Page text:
Working In Uncertainty
Dynamic Experience simulation
First published 27 January 2004.
What kind of simulation are we talking about?
There are numerical summaries and charts. You can even set up budgets and see budget variances to see how budgetary control compares with alternative methods. My seven year old son enjoyed playing it with me, got the idea from one run through, and happily participated in decision making. "Wow. 69 thousand. That's better than last time!" he said at the end.
This simulation doesn't have everything you could want, but it's got a lot!
At the end you can see an analysis of how you used your time as well as reviewing your results.
Who needs it?
This simulation is for anyone who is interested in dynamic alternatives to control by fixed targets such as budgets. You can get a better understanding of how some of the techniques written about on my website and discussed elsewhere (e.g. by the Beyond Budgeting Round Table – www.bbrt.org) might work for you in practice.
However, it is particularly aimed at people who are running projects to introduce more adaptive management methods to an organisation. (The idea was first suggested to me by someone who is in just this situation.) You may not see exactly what you want in this simulation but the chances are the framework will work for you so why not talk to me about a custom version? I describe some alternatives below.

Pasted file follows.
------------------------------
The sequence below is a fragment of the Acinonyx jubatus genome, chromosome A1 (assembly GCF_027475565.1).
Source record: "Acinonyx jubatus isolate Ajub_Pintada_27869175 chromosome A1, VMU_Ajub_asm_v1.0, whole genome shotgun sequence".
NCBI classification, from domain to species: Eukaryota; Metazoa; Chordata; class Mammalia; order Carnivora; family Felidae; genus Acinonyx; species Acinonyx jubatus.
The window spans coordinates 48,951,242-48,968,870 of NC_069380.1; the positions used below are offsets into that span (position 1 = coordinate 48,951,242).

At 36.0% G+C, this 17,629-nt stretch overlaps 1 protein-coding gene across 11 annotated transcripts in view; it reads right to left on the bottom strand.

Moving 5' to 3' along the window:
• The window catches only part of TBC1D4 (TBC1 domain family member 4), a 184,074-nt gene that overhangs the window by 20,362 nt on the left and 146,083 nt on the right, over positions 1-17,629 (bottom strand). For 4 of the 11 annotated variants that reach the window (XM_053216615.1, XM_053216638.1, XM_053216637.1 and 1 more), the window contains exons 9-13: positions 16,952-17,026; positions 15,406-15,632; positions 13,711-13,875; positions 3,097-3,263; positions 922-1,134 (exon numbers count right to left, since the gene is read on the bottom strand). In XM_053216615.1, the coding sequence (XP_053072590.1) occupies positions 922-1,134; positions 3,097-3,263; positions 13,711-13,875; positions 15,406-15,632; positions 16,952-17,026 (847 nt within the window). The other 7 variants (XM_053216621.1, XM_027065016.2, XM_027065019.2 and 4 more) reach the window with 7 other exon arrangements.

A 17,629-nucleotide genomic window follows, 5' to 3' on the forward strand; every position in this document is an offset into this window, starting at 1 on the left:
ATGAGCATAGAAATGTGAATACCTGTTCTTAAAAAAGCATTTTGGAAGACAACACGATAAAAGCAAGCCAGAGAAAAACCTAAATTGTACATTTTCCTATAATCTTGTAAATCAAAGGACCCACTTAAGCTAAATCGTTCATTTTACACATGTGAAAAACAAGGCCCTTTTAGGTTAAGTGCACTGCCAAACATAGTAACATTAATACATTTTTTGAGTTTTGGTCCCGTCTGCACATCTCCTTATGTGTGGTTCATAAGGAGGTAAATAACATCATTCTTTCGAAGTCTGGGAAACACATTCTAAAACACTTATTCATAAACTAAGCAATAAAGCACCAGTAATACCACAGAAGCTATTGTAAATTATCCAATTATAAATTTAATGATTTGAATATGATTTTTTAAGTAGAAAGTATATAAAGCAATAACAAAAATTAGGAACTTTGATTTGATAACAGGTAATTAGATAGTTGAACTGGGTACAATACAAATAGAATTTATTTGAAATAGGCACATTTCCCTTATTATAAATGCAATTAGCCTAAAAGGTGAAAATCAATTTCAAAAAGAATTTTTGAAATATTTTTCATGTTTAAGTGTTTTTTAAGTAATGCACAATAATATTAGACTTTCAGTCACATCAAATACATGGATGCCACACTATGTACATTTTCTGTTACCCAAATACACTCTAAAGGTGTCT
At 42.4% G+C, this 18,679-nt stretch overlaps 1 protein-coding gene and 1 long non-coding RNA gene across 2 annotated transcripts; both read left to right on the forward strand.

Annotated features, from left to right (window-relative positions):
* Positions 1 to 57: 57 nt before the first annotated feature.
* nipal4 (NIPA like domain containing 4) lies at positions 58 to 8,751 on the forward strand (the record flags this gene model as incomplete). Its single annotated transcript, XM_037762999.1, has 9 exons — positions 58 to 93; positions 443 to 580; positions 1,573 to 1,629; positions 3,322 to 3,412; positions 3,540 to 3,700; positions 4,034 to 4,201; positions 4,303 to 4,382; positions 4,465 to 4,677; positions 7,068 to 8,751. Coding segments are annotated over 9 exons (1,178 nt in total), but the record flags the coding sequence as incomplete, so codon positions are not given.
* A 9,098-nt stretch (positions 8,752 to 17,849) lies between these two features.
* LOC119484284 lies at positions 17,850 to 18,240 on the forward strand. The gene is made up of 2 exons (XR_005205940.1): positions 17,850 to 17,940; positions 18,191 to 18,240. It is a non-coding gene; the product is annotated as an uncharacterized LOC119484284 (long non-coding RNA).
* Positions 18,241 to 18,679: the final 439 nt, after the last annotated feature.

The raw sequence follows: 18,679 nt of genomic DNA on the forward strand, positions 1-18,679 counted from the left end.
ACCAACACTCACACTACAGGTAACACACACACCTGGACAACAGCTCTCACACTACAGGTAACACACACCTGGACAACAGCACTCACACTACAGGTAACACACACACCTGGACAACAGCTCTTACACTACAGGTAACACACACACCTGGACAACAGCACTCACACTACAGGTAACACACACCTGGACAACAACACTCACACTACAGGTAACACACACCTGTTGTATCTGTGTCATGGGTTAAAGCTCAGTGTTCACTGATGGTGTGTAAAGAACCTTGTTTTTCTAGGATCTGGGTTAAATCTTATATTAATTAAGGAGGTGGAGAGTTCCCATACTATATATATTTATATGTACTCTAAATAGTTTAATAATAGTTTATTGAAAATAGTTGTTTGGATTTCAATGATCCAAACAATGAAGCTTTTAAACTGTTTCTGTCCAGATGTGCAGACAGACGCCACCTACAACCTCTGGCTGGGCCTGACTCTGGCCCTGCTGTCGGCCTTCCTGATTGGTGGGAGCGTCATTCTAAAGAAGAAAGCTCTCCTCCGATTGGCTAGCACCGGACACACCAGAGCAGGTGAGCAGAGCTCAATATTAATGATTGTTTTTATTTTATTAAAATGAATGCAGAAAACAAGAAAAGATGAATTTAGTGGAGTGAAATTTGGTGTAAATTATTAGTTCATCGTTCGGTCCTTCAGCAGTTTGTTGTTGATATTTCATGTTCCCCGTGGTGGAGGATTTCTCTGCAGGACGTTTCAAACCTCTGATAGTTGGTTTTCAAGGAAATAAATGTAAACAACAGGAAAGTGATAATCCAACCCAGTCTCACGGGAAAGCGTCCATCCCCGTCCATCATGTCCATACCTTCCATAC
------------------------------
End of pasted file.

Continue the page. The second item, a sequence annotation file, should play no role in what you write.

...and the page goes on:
Try it now
The simulation is at ‘beta test’ stage i.e. it has some bugs in it but just about everything works. If it asks you about sending an e-mail, just Cancel.
Instructions are in the simulation so without further ado click here, then come back when you've finished.
Here are some different ways the simulation could be used, including ideas for variations on the software currently available. (Use of the version on this website is free, but modifications and help using it are not.)
Other potential variations to the simulation include:
A simulation is not the same as reality, but the simulation featured on this page has many realistic features. If you're fed up with theoretical discussion of adaptive management why not try the experience, safely, with this simulation and see what you learn?
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Made in England
Words © 2004 Matthew Leitch. First published 27 January 2004.